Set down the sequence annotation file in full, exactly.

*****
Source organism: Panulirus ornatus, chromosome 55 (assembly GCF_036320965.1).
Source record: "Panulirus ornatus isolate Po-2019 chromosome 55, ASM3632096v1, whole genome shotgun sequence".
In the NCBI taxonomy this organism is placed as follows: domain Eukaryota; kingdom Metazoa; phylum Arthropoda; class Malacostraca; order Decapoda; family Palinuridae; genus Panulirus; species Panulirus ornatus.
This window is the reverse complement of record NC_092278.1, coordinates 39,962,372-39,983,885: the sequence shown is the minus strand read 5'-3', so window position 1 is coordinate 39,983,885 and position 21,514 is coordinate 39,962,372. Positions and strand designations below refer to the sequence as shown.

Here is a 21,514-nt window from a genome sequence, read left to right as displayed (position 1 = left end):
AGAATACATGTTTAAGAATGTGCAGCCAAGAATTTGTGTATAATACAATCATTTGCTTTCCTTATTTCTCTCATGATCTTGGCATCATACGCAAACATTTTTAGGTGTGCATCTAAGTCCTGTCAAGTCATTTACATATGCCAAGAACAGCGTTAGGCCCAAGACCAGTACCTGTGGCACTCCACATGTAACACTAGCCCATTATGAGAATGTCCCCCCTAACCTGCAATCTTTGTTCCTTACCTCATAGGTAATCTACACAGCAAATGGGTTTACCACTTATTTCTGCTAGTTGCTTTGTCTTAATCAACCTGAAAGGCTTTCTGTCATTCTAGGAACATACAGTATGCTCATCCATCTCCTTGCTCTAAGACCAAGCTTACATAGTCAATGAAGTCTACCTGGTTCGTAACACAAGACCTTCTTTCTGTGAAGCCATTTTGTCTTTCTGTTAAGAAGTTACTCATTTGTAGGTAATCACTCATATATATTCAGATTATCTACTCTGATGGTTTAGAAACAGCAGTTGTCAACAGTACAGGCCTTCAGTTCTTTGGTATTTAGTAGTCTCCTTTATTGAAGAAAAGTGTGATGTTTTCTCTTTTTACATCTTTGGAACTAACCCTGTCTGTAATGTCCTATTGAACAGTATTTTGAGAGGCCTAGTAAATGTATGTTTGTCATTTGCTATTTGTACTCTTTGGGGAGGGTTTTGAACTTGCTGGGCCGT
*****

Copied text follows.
Source organism: Panulirus ornatus, chromosome 55 (assembly GCF_036320965.1).
Source record: "Panulirus ornatus isolate Po-2019 chromosome 55, ASM3632096v1, whole genome shotgun sequence".
In the NCBI taxonomy this organism is placed as follows: domain Eukaryota; kingdom Metazoa; phylum Arthropoda; class Malacostraca; order Decapoda; family Palinuridae; genus Panulirus; species Panulirus ornatus.
This window is the reverse complement of record NC_092278.1, coordinates 39,962,372-39,983,885: the sequence shown is the minus strand read 5'-3', so window position 1 is coordinate 39,983,885 and position 21,514 is coordinate 39,962,372. Positions and strand designations below refer to the sequence as shown.

Here is a 21,514-nt window from a genome sequence, read left to right as displayed (position 1 = left end):
AGAATACATGTTTAAGAATGTGCAGCCAAGAATTTGTGTATAATACAATCATTTGCTTTCCTTATTTCTCTCATGATCTTGGCATCATACGCAAACATTTTTAGGTGTGCATCTAAGTCCTGTCAAGTCATTTACATATGCCAAGAACAGCGTTAGGCCCAAGACCAGTACCTGTGGCACTCCACATGTAACACTAGCCCATTATGAGAATGTCCCCCCTAACCTGCAATCTTTGTTCCTTACCTCATAGGTAATCTACACAGCAAATGGGTTTACCACTTATTTCTGCTAGTTGCTTTGTCTTAATCAACCTGAAAGGCTTTCTGTCATTCTAGGAACATACAGTATGCTCATCCATCTCCTTGCTCTAAGACCAAGCTTACATAGTCAATGAAGTCTACCTGGTTCGTAACACAAGACCTTCTTTCTGTGAAGCCATTTTGTCTTTCTGTTAAGAAGTTACTCATTTGTAGGTAATCACTCATATATATTCAGATTATCTACTCTGATGGTTTAGAAACAGCAGTTGTCAACAGTACAGGCCTTCAGTTCTTTGGTATTTAGTAGTCTCCTTTATTGAAGAAAAGTGTGATGTTTTCTCTTTTTACATCTTTGGAACTAACCCTGTCTGTAATGTCCTATTGAACAGTATTTTGAGAGGCCTAGTAAATGTATGTTTGTCATTTGCTATTTGTACTCTTTGGGGAGGGTTTTGAACTTGCTGGGCCGT